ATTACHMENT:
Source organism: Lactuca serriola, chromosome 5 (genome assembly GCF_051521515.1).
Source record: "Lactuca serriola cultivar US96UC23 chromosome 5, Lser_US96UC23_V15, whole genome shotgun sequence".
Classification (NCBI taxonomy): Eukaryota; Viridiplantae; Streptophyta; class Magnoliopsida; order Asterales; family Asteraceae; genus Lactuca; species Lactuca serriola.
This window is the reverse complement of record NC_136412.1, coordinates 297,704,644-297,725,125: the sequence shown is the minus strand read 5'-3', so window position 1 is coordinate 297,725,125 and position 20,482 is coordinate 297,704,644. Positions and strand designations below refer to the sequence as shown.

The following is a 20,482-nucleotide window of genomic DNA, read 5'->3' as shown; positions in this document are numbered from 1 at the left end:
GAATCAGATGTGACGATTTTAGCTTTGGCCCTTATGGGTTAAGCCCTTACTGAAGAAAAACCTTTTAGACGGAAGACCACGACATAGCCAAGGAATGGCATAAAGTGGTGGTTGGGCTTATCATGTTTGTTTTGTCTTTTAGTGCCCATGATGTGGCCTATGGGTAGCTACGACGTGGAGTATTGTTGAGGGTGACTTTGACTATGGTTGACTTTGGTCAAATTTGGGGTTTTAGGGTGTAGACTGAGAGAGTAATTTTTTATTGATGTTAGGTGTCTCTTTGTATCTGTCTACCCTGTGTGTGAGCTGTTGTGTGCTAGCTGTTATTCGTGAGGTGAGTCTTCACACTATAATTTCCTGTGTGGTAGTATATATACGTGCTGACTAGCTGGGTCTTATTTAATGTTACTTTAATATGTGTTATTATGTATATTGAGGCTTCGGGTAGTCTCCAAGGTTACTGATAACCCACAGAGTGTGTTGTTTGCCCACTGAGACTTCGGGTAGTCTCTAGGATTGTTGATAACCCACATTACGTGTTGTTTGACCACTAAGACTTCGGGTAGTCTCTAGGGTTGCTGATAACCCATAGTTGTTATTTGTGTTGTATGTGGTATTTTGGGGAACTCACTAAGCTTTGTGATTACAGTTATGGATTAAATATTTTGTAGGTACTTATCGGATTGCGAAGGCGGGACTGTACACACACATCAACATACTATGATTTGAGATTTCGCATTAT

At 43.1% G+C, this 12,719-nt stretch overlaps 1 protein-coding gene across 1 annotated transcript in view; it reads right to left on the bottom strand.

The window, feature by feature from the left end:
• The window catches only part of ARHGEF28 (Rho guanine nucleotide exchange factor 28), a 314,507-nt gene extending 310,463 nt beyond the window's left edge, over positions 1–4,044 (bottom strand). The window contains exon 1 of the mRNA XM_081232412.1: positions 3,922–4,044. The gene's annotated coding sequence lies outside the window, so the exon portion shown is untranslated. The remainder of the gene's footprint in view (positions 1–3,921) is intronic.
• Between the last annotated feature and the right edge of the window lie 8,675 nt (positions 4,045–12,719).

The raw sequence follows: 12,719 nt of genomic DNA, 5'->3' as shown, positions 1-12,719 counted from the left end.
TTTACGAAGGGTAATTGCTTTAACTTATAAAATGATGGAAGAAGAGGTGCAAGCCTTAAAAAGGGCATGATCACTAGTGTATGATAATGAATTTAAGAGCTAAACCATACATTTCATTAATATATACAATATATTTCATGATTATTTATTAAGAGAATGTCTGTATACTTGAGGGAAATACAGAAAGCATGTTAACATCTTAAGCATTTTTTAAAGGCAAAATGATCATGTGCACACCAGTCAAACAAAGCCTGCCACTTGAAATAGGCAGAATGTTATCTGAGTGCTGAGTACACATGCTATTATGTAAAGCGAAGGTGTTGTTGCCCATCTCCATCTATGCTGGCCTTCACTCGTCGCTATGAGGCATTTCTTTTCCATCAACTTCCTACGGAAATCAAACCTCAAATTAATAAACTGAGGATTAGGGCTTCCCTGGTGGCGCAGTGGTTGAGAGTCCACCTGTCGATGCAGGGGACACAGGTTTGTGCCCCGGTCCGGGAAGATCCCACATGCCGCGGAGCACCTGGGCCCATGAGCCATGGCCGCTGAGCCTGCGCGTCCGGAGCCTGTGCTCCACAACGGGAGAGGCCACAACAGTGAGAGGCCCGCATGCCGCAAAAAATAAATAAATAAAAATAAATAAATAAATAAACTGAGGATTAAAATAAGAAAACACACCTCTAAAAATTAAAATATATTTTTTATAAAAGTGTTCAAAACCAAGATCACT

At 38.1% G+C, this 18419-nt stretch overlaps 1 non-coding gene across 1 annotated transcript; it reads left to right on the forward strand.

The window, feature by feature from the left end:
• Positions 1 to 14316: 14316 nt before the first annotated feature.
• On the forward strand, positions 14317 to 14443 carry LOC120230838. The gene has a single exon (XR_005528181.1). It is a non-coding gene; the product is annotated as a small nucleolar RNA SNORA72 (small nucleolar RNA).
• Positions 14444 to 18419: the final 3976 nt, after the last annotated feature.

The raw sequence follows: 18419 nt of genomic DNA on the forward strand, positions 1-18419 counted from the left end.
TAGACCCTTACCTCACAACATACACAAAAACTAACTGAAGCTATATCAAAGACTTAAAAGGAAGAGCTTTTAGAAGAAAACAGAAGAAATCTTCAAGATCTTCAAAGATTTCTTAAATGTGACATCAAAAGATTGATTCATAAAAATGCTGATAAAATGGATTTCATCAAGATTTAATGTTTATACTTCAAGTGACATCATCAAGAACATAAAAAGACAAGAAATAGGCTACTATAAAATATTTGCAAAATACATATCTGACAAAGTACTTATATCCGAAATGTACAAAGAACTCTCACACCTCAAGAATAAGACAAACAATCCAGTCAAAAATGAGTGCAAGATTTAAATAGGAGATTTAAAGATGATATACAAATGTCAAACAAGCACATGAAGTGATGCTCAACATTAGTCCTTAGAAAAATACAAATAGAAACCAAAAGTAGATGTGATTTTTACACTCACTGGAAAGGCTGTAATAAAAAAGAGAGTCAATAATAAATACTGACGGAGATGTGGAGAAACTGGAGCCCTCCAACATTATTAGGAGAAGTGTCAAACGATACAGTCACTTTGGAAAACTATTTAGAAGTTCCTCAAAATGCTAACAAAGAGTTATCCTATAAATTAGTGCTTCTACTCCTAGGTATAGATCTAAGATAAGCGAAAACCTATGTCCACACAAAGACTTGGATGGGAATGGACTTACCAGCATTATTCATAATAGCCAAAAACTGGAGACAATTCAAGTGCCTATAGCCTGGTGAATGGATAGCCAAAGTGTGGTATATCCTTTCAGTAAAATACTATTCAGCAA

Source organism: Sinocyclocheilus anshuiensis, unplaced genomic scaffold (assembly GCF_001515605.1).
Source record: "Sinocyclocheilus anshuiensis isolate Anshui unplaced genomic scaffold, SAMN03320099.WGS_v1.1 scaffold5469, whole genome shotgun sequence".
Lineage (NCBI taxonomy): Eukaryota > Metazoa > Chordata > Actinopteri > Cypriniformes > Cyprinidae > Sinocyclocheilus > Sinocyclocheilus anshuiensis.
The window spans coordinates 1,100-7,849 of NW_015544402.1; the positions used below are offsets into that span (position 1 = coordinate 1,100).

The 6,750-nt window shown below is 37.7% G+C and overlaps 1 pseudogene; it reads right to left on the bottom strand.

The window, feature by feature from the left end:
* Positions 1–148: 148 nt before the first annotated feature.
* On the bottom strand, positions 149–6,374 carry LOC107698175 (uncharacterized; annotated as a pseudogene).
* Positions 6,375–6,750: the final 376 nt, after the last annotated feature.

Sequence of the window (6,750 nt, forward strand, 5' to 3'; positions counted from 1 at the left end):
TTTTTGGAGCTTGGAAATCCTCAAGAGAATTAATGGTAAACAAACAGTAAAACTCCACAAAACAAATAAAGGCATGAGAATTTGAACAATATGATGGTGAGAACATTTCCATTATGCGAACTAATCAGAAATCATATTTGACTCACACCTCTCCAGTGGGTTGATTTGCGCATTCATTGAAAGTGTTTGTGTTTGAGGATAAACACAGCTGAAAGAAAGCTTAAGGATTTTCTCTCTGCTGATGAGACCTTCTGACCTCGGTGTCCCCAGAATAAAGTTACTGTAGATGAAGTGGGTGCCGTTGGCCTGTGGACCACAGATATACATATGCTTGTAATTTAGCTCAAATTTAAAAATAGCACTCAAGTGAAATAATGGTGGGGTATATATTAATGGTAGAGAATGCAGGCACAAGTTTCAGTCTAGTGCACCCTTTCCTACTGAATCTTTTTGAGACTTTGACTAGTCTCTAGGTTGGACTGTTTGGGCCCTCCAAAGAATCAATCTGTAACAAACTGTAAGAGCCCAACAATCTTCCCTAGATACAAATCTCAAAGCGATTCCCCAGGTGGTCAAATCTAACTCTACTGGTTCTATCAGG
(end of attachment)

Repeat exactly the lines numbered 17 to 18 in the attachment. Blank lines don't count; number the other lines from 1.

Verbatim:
• Positions 14444 to 18419: the final 3976 nt, after the last annotated feature.

The raw sequence follows: 18419 nt of genomic DNA on the forward strand, positions 1-18419 counted from the left end.